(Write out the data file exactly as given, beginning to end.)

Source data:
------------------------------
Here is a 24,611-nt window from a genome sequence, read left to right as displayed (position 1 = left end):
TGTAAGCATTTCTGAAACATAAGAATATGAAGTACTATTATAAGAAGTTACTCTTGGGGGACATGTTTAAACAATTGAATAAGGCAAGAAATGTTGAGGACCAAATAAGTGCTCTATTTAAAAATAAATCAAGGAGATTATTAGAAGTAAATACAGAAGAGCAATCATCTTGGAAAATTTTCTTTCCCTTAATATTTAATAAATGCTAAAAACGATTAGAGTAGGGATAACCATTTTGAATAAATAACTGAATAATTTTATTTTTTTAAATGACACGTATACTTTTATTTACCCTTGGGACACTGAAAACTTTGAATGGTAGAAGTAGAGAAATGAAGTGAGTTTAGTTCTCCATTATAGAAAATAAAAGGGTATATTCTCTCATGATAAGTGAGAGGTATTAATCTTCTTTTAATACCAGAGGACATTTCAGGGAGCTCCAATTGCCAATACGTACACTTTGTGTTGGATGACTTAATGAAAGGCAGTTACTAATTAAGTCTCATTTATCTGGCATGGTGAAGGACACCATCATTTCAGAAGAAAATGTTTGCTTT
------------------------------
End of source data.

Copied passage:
Here is a 24,611-nt window from a genome sequence, read left to right as displayed (position 1 = left end):
TGTAAGCATTTCTGAAACATAAGAATATGAAGTACTATTATAAGAAGTTACTCTTGGGGGACATGTTTAAACAATTGAATAAGGCAAGAAATGTTGAGGACCAAATAAGTGCTCTATTTAAAAATAAATCAAGGAGATTATTAGAAGTAAATACAGAAGAGCAATCATCTTGGAAAATTTTCTTTCCCTTAATATTTAATAAATGCTAAAAACGATTAGAGTAGGGATAACCATTTTGAATAAATAACTGAATAATTTTATTTTTTTAAATGACACGTATACTTTTATTTACCCTTGGGACACTGAAAACTTTGAATGGTAGAAGTAGAGAAATGAAGTGAGTTTAGTTCTCCATTATAGAAAATAAAAGGGTATATTCTCTCATGATAAGTGAGAGGTATTAATCTTCTTTTAATACCAGAGGACATTTCAGGGAGCTCCAATTGCCAATACGTACACTTTGTGTTGGATGACTTAATGAAAGGCAGTTACTAATTAAGTCTCATTTATCTGGCATGGTGAAGGACACCATCATTTCAGAAGAAAATGTTTGCTTT